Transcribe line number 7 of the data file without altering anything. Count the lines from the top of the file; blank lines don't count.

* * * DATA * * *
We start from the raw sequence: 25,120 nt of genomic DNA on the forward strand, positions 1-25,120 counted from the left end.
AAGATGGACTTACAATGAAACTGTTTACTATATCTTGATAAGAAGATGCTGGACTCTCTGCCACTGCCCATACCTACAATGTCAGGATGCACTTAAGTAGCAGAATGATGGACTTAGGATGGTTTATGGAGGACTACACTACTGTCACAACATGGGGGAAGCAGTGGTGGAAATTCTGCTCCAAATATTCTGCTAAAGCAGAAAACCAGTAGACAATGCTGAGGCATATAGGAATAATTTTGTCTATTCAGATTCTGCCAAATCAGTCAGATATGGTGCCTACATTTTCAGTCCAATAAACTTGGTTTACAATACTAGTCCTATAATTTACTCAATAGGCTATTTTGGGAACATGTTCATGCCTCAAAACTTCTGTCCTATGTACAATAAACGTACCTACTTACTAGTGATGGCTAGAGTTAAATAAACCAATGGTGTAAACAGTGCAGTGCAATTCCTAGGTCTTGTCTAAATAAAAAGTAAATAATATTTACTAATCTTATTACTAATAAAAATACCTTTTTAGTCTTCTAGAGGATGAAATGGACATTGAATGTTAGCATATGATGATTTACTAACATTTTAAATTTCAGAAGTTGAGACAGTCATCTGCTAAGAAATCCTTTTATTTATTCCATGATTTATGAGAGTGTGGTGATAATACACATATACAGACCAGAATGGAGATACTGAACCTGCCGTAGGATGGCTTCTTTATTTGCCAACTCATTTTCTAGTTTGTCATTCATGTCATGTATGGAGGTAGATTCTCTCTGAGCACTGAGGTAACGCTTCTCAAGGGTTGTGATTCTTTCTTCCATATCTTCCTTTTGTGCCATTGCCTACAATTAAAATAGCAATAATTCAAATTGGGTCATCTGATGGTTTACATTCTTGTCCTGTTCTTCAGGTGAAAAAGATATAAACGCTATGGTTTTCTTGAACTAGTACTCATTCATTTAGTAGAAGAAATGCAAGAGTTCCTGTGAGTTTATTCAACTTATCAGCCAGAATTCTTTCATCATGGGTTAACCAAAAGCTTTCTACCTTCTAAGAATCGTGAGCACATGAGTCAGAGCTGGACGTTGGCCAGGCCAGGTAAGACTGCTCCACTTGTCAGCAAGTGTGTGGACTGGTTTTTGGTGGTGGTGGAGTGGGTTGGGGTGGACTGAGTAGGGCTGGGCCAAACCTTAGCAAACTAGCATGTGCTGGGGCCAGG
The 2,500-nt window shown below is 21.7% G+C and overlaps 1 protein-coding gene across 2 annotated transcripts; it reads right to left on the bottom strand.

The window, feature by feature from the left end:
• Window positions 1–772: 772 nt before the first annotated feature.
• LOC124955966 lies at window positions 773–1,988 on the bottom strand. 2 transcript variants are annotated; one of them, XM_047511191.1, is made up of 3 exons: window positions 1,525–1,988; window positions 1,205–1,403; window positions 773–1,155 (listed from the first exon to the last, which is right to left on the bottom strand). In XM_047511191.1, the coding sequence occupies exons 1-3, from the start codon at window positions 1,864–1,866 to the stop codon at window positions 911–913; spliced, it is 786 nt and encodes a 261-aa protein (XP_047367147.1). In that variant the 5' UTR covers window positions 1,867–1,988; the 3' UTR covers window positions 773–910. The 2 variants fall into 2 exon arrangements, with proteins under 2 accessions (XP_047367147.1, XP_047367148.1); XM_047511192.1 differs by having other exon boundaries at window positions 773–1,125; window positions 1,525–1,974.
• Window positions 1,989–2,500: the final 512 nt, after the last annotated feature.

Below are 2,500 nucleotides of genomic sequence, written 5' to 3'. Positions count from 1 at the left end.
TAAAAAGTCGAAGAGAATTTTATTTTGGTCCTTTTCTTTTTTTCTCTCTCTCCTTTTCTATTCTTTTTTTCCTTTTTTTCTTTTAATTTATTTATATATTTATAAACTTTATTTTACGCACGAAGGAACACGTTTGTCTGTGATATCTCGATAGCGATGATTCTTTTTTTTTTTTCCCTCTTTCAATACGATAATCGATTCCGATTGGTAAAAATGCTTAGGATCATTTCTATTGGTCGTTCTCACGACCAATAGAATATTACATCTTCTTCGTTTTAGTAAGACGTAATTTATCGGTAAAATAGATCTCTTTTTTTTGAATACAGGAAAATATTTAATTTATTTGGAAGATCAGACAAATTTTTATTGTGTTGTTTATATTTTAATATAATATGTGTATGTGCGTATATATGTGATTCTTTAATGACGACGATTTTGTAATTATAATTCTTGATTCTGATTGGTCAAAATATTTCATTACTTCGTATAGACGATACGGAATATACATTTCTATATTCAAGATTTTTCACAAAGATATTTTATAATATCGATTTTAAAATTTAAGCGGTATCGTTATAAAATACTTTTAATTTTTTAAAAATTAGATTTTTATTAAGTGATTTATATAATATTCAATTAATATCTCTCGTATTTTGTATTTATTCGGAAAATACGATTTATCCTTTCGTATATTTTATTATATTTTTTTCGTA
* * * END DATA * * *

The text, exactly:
• Window positions 1,989–2,500: the final 512 nt, after the last annotated feature.